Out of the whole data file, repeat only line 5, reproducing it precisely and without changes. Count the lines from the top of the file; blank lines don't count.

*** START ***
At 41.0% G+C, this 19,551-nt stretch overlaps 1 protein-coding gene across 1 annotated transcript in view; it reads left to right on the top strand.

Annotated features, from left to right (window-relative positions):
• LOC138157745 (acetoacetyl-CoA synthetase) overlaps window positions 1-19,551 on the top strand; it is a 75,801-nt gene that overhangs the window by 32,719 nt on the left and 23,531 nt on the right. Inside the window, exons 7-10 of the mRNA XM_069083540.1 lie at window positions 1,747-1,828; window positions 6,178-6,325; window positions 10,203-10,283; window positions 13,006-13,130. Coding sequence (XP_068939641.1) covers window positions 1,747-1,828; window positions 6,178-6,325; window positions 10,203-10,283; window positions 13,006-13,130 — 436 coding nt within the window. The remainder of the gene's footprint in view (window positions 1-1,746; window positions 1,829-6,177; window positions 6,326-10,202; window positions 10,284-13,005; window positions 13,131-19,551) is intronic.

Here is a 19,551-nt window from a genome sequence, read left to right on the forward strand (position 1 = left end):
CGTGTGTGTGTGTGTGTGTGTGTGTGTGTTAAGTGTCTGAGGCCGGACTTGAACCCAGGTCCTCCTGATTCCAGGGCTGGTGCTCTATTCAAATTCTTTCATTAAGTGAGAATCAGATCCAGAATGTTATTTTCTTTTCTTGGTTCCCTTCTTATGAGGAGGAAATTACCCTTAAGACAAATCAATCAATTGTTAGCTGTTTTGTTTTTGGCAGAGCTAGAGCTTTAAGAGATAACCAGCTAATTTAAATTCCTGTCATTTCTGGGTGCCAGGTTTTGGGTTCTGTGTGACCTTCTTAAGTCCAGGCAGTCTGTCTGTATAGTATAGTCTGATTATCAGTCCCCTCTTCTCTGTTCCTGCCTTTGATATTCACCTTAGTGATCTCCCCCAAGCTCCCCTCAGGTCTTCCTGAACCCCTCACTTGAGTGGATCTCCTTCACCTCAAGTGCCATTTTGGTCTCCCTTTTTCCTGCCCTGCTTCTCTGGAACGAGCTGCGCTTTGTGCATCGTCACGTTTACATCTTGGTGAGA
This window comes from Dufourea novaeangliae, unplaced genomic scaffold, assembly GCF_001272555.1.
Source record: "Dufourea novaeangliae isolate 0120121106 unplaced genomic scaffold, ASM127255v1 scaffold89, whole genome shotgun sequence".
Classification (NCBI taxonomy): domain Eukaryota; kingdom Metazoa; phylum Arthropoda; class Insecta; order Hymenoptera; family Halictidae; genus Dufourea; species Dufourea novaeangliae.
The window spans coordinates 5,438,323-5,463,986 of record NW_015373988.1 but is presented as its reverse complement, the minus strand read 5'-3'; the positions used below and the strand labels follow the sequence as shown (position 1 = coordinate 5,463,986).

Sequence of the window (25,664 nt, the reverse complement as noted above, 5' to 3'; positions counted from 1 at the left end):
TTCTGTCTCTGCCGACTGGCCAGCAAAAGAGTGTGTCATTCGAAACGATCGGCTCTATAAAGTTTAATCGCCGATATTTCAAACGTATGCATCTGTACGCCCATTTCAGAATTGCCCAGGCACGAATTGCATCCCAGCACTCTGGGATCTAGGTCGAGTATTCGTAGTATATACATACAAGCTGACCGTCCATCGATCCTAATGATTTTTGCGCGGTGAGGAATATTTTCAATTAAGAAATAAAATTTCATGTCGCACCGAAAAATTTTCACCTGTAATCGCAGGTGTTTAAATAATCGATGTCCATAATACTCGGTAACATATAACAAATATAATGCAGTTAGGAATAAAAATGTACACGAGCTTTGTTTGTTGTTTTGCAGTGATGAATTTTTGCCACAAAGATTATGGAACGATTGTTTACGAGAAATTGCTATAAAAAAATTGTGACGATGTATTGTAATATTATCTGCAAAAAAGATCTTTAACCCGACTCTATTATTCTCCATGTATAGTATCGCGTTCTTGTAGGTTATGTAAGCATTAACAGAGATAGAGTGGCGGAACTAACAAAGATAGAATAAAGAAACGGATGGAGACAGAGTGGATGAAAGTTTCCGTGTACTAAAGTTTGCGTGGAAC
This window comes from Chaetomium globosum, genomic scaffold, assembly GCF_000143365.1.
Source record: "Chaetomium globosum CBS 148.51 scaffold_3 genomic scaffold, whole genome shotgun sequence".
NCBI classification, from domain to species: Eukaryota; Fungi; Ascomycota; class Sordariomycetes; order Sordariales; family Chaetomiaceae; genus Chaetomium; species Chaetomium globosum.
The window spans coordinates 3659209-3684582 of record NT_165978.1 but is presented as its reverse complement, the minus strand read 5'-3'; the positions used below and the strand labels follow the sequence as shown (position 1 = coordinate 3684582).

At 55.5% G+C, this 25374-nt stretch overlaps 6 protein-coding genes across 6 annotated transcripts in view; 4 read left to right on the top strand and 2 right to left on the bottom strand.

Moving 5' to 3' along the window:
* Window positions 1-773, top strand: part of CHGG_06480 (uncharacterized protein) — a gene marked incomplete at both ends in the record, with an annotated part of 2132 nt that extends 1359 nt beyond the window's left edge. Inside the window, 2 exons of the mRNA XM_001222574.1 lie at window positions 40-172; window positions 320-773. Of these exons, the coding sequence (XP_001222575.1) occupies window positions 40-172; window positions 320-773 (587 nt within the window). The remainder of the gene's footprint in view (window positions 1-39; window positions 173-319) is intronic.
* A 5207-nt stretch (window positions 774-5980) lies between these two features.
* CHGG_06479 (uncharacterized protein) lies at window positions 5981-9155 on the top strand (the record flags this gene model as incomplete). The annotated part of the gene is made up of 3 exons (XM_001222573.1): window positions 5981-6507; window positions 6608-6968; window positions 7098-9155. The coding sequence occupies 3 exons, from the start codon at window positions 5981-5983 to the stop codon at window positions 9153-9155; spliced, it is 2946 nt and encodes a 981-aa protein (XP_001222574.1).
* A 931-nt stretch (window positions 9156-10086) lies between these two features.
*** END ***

CGTGTGTGTGTGTGTGTGTGTGTGTGTGTTAAGTGTCTGAGGCCGGACTTGAACCCAGGTCCTCCTGATTCCAGGGCTGGTGCTCTATTCAAATTCTTTCATTAAGTGAGAATCAGATCCAGAATGTTATTTTCTTTTCTTGGTTCCCTTCTTATGAGGAGGAAATTACCCTTAAGACAAATCAATCAATTGTTAGCTGTTTTGTTTTTGGCAGAGCTAGAGCTTTAAGAGATAACCAGCTAATTTAAATTCCTGTCATTTCTGGGTGCCAGGTTTTGGGTTCTGTGTGACCTTCTTAAGTCCAGGCAGTCTGTCTGTATAGTATAGTCTGATTATCAGTCCCCTCTTCTCTGTTCCTGCCTTTGATATTCACCTTAGTGATCTCCCCCAAGCTCCCCTCAGGTCTTCCTGAACCCCTCACTTGAGTGGATCTCCTTCACCTCAAGTGCCATTTTGGTCTCCCTTTTTCCTGCCCTGCTTCTCTGGAACGAGCTGCGCTTTGTGCATCGTCACGTTTACATCTTGGTGAGA